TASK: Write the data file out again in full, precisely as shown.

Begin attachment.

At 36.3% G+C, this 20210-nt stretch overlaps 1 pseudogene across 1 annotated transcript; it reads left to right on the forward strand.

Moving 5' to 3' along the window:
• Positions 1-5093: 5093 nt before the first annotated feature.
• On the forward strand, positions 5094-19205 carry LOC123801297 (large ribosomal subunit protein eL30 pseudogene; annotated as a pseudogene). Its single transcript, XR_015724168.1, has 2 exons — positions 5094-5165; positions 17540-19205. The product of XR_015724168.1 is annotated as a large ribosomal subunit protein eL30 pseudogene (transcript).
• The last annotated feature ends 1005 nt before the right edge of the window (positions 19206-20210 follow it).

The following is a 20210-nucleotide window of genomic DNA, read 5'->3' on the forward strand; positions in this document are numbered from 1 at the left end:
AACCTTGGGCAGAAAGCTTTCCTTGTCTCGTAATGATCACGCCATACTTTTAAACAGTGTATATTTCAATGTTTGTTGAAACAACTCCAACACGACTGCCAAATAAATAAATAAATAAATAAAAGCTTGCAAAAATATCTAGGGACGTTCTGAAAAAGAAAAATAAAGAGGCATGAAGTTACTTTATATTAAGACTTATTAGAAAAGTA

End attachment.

At 36.3% G+C, this 20210-nt stretch overlaps 1 pseudogene across 1 annotated transcript; it reads left to right on the forward strand.

Moving 5' to 3' along the window:
• Positions 1-5093: 5093 nt before the first annotated feature.
• On the forward strand, positions 5094-19205 carry LOC123801297 (large ribosomal subunit protein eL30 pseudogene; annotated as a pseudogene). Its single transcript, XR_015724168.1, has 2 exons — positions 5094-5165; positions 17540-19205. The product of XR_015724168.1 is annotated as a large ribosomal subunit protein eL30 pseudogene (transcript).
• The last annotated feature ends 1005 nt before the right edge of the window (positions 19206-20210 follow it).

The following is a 20210-nucleotide window of genomic DNA, read 5'->3' on the forward strand; positions in this document are numbered from 1 at the left end:
AACCTTGGGCAGAAAGCTTTCCTTGTCTCGTAATGATCACGCCATACTTTTAAACAGTGTATATTTCAATGTTTGTTGAAACAACTCCAACACGACTGCCAAATAAATAAATAAATAAATAAAAGCTTGCAAAAATATCTAGGGACGTTCTGAAAAAGAAAAATAAAGAGGCATGAAGTTACTTTATATTAAGACTTATTAGAAAAGTA